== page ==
Tuesday, November 8, 2016

How we game

Finding out how we game as objectively and precisely as possible would mean a lot of self reflection, note-taking, and feedback from your players or Gms.

This is my notes on how I have observed others, myself (recording through hanouts on air, video, and exporting it to audio and listening to it), and experimentation on determining how we game.

I can say that there are two primary activities in running a TRPG and that is: Role-playing and Gaming. Roleplaying is the activities that are made up of Immersion, storytelling, visualization, drama, etc... Gaming is the simpler and faster paced feedback cycle that happens between players and GM.

These two elements blend together to make a game, and are rarely are they so extreme as to be divorced from the other. There is interplay with the most extreme of Role-playing and Storytelling, and there is a story and immersion in the most gaming focused activities in a session.

How are they measured:

We measure Roleplaying by measuring the amount of time we take getting into character, playing off each other’s character, “role-playing”, storytelling, and pursuing scenes to push one of the many story streams in the game forward (either the game’s over-arcing narrative, each player’s personal narrative, the narrative of the world, their adversary etc...).

We measure the Gaming by the amount of Feedback and Adaptation we do in the game and its circumstances. We normally measure it in the amount of combat we have in the session, but it can also mix with the other high action events where the Players feedback quickly between the circumstance or adversary or each other.

How the two are used:

Usinig these two conventions, we can use them to do the following:
  1. How we spend our time playing. to look at the amount of time we, the players, or the gm, spend their time in each one.
  2. Preferences. It helps track preferences and tailor the game more for all those participating.
  3. Focus. It helps focus on geting the most enjoyment when we transition or vasilate between the two.
  4. Description. It helps describe and work on a variety of blends of the two.


  1. Immersion. Lettiing the Players (and even the GM) get into character and the setting.
  2. Storytelling. When one of the many story streams in the game gets focus, relevance, moved forward, influences other stories, and becomes the one of the causes of the circumstance, happenings and events.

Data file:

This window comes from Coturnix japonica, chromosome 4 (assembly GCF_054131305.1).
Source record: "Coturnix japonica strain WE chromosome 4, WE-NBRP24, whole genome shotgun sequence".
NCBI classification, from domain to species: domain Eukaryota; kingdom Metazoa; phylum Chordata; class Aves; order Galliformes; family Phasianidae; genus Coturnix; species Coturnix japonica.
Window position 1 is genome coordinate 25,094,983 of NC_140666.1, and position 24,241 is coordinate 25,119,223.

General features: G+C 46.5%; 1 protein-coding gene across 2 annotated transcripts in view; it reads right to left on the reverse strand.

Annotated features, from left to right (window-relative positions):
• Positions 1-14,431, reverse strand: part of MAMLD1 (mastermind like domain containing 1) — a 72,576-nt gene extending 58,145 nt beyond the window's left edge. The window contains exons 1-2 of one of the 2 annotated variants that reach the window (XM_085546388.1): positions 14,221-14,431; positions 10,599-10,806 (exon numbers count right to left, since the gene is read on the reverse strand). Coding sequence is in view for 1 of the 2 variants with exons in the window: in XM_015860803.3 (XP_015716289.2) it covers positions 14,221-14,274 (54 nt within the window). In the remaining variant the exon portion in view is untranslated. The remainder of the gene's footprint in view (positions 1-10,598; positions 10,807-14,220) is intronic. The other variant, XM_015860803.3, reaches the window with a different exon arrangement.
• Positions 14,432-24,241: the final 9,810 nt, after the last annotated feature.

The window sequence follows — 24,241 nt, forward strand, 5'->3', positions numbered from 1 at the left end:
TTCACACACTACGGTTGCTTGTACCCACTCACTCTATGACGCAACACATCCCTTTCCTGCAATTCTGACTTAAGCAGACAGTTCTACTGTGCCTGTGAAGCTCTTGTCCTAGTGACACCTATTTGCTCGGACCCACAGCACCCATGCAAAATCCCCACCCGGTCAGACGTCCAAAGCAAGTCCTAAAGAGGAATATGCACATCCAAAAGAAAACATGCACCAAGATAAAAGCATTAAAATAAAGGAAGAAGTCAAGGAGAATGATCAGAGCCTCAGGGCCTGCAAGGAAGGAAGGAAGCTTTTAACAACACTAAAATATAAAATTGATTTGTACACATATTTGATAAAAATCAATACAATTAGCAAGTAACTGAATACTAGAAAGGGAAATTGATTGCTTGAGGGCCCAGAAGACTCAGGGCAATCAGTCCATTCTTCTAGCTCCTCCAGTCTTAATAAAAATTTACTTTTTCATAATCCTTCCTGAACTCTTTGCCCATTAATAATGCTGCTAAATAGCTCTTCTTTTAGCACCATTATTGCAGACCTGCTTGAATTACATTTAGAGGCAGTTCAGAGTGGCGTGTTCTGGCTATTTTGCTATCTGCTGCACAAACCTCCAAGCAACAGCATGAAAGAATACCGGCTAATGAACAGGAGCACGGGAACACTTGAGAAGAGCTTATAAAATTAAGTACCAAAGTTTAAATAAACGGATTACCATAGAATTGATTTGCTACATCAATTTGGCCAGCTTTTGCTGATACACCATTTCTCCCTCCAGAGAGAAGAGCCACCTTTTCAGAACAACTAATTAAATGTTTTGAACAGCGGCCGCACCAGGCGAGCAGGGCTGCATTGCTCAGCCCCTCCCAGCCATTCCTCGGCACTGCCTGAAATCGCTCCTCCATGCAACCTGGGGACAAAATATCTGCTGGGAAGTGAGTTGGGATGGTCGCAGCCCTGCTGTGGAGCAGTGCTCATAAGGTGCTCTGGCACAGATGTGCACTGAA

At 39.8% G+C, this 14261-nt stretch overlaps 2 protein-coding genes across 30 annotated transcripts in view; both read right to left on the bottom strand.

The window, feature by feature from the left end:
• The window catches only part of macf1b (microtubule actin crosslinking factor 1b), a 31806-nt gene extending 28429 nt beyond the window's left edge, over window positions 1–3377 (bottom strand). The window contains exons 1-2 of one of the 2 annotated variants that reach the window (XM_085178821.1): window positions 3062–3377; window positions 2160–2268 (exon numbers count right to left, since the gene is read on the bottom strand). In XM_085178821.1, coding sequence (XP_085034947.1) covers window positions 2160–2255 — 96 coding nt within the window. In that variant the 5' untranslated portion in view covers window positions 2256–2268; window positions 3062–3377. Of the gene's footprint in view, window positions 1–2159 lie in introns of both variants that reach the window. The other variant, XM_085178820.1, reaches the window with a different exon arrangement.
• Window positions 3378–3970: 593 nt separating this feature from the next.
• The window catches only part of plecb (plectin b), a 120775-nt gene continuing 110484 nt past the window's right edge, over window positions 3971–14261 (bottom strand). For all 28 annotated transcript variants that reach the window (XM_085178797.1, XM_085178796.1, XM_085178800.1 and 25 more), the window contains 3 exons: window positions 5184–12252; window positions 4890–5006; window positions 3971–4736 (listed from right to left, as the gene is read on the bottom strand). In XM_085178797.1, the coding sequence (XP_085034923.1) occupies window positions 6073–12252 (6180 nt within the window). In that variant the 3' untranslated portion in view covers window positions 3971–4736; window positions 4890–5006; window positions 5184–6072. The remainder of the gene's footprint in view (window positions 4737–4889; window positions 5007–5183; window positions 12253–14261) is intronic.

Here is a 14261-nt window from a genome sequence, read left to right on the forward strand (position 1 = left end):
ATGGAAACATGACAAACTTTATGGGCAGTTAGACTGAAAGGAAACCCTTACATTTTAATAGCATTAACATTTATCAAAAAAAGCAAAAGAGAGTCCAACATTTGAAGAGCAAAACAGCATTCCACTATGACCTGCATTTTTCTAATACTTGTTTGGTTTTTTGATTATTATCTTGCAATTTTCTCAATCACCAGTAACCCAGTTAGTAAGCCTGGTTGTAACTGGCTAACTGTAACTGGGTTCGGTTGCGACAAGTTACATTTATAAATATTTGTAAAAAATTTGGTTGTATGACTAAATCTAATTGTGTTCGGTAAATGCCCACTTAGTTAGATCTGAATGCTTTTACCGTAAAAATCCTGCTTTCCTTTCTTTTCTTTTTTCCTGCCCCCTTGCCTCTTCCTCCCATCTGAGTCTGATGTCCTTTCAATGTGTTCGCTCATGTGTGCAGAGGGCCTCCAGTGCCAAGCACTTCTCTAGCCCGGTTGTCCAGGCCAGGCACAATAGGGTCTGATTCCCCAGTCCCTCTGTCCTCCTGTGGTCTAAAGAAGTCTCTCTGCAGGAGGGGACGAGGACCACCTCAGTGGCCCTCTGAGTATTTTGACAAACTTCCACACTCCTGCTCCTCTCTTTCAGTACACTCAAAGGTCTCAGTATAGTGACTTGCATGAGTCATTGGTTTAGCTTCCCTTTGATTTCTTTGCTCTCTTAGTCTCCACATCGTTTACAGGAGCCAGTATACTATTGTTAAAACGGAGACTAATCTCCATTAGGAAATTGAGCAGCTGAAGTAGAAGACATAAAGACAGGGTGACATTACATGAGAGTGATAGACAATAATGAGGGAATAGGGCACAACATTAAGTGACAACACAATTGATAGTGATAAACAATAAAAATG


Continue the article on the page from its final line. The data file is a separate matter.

3. Spotlight. Giving the Player or part of the story some focus. Particularly pushing the story forward. It clarifies and expresses the story, giving it the chance to get deeper in the immersion, and make events and action have more impact.
  4. Emotion and Empathy. Role-playing is an opportunity to display, express, and to feel a particular emotional tone for the scene and story. It takes time for certain emotions to be felt and expressed, and Role-playing builds to that opportunity.


  1. Interaction. Gaming is notable when the Players, Setting or World, NPCs, etc... adapt to each other. Their actions feed back and change the situation.
  2. Tension and Conflict. When events get complicated, setting up risks and threats, and incentives and penalties.
  3. Uncertainty. Uncertainty is one of the sources of conflict which muddies the situation and makes threats, penalties, pain, and peril disproportionately worse. Ambiguity also does this, leaving the quantity and quality of any threat or danger unknown and left to the sensitivities of bias and emotion.
  4. Small Wins. When the feedback gives small wins or gains. Small wins can also be some mental closure on other matters.
  5. Clarity and Simplification. Like the benefit of mental closure, there is the simplification of some issues, information that removes ambiguity, sharpening of focus on priorities or action. New information or events may give clarity, simplification, or focus.

What this post does not answer or help with:

  1. Defining how one really plays and how flexible their prefences are. These are arbitrary tools and conventions, and it does not apply to all or many not apply to most. Its hypothetical. Tools by which to self examine and improve are found in other books – particularly in self improvement books that work with practical activity instead of motivation and emotion.
  2. Defining the various mixes of the two. The mixed versions of them would be:
  3. Mass Combat or Warfare Focused Games. The story and roleplaying with large groups, the scale that goes with such groups (conquering more and more people, places, treasures, and affecting more of the world).
  4. Intrigue and Social Games. Games that have a very particular blend of Gaming and Role-playing when Emotion, Expression, and Relationships are to tools of conflict and conquest.
  5. Logistics and how it can be given the elements of both Game and Role-playing (Story).


Feedback is the limit by which we can know ourselves and surroundings. If I dont express and know how it tests against reality then I would never know what would be better or best. Feel free to give some feed back, ask, or comment.

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